Its 1947 and Hollywood animation is in full swing.  All the big studios such as Warner Bros., Disney, and Tex Avery are churning out more and more shorts and features with their hot stars such as Bugs Bunny, Mickey Mouse, and Droopy Dog.  Smaller studios are struggling to keep up, but Maroon Cartoons isn't doing to badly with their stars Roger Rabbit and Baby Herman.  However, R.K. Maroon is worried about his rabbit star, because he keeps blowing his lines and screwing up takes.  He believes that it is troubles at home that are messing up Roger's he hires Detective Eddie Valiant to take some pictures of Roger's wife Jessica cheating on him with Marvin Acme, the head of ACME Industries.  Soon, Acme is dead and the police suspect Roger of the killing.  Judge Doom, the presiding Judge of Toontown,  is out to get Roger for the crime and intends to 'dip' him...which is the only way to kill a toon.  Roger, seeing Eddie as responsible for his predicament, goes to Eddie and annoys him into helping solve the crime and clear his good name.  Meanwhile, Eddie and Roger must keep dodging Jessica, Judge Doom, and the Weasel Gang since there's no one they can trust.

What a fun, entertaining, and exciting film.  Who knew that you could combine an old Hollywood-style film noir mystery with the Golden Age of animation and create one of the best-loved and widely-seen comedies of all time.  Roger Rabbit does so many things right that its hard to spot the elements that it does wrong...such as the mystery's denouncement or the illusion of there being suspects in the tale.  I mean, did any of us really doubt that Judge Doom was the villain behind everything?  However, so much is manic and believable about the story that we don't care at all.  Even the tacked on idea that Doom is the same toon that killed Eddie's brother fits in perfectly because the film has drawn us in so effectively.  By that point, they could have revealed that Doom was the shark from Jaws and we wouldn't have cared.  Special consideration must be given to Bob Hoskins who plays the worn-out detective Valiant and who must constantly act with cartoon characters who aren't really there.  Not only does he never falter at the task, but he is instrumental in making you believe that Roger and the others are there in the room.  Props also to the animators who not only had to create the animated characters for the film, but had to add elements that made the characters more 3-D in appearance by adding shadows and highlights all in separately photographed layers.  They make it all look so easy, but the truth is far from it.  Everyone should watch this one again and rediscover how good it really is.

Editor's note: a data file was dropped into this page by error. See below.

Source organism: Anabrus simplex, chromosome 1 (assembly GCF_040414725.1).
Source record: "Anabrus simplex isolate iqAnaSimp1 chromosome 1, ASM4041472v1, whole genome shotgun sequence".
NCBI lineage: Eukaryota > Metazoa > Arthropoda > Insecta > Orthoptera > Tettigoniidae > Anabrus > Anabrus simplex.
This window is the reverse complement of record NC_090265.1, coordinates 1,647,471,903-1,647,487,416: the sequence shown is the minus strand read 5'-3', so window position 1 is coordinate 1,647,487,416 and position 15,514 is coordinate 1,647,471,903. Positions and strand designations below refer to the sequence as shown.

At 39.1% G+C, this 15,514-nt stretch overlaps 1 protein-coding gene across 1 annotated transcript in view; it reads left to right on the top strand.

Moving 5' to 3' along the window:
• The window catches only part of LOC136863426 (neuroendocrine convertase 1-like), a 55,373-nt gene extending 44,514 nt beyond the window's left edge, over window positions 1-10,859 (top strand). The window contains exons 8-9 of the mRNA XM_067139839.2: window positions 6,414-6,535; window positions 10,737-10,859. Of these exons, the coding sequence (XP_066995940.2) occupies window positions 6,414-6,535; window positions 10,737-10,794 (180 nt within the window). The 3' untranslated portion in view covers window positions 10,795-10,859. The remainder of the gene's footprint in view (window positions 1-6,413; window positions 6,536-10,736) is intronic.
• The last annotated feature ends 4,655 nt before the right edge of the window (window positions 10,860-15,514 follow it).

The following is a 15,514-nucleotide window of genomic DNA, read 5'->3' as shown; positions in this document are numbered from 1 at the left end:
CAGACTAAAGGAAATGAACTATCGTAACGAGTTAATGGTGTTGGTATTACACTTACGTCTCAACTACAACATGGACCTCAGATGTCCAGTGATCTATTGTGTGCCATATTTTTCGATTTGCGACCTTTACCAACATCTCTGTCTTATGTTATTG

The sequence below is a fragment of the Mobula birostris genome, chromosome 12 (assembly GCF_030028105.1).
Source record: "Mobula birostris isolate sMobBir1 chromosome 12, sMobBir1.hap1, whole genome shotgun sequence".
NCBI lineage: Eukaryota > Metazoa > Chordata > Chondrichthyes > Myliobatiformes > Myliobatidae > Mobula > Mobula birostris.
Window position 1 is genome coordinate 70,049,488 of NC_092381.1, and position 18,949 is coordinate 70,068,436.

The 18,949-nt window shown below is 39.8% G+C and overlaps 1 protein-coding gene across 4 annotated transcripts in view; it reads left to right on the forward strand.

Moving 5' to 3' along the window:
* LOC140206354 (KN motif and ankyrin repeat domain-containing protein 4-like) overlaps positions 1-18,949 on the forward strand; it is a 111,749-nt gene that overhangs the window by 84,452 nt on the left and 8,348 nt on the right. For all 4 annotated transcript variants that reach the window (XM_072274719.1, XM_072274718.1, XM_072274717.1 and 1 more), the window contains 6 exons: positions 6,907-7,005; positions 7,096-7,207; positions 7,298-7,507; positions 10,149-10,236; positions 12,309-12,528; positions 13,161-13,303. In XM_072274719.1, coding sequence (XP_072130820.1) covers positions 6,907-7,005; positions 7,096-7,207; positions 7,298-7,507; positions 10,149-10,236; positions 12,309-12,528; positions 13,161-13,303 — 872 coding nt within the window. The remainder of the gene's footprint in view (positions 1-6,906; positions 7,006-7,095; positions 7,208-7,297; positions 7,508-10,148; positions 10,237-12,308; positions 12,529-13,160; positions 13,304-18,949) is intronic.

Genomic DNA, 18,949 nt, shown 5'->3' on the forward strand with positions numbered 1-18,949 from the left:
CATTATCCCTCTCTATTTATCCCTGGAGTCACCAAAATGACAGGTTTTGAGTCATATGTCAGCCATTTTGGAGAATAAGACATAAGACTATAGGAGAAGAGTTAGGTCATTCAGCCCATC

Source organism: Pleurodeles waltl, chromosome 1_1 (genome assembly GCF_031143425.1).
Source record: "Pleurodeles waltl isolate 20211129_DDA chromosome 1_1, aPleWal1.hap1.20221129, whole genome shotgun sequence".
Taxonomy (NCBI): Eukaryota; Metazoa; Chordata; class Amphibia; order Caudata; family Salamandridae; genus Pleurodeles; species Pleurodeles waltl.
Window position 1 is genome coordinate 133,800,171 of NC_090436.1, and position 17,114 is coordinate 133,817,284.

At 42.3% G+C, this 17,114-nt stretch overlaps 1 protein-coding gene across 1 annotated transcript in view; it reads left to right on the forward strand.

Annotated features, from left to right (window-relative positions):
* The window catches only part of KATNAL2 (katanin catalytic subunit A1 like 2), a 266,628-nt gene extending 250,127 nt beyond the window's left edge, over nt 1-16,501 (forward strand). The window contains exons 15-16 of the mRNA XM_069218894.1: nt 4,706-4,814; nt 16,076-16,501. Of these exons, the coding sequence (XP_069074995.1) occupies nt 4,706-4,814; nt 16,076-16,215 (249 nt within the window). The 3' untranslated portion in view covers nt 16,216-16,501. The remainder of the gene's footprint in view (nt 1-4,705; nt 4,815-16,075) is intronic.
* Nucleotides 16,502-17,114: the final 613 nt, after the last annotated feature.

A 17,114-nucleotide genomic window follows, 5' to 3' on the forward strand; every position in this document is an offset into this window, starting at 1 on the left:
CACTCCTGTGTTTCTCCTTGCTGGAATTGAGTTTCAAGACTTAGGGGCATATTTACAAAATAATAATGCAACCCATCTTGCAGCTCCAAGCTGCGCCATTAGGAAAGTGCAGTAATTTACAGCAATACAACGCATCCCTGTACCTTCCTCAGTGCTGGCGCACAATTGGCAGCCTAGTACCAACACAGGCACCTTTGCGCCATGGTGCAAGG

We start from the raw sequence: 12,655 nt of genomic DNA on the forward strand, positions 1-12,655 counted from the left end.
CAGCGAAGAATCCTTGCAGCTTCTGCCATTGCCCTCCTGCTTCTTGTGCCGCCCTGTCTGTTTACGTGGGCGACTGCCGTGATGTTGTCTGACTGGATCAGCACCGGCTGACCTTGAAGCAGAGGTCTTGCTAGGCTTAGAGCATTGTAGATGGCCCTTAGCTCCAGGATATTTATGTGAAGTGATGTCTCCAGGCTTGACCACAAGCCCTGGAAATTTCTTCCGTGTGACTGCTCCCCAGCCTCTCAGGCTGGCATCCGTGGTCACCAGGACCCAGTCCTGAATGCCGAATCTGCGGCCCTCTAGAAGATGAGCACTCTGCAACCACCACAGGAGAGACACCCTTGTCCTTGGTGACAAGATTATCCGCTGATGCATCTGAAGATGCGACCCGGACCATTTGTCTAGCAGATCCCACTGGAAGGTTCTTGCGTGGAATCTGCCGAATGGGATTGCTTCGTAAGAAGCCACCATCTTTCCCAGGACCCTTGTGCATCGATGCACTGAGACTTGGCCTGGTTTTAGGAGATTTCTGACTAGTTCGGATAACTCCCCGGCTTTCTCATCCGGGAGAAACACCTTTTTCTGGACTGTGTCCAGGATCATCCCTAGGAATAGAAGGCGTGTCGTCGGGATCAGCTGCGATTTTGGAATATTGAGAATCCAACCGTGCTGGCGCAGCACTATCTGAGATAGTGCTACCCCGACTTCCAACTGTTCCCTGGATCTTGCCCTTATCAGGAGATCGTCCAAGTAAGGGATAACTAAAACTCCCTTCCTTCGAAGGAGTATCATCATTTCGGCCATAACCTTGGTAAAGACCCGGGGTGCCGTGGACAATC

Saturday, October 2, 2010

Finally, a Movie I Can't Find Much Good In

I am amazed, usually when I watch something...even if its not something that I ever feel like watching again...I can usually find some kind words or a good part or two.  However, last night I caught one on Youtube that really was bad...and not in the good way (unless you're already drunk with some friends I suppose...but if you're already that drunk you'd probably be falling asleep).  I felt like a bad movie could possibly cheer me up, since I was rather blah yesterday, but  Well, I might as well dive in...talking about a bad movie is like ripping off a to just do it quick and get it over with.  So lets look at the 1971 stinker, Octaman.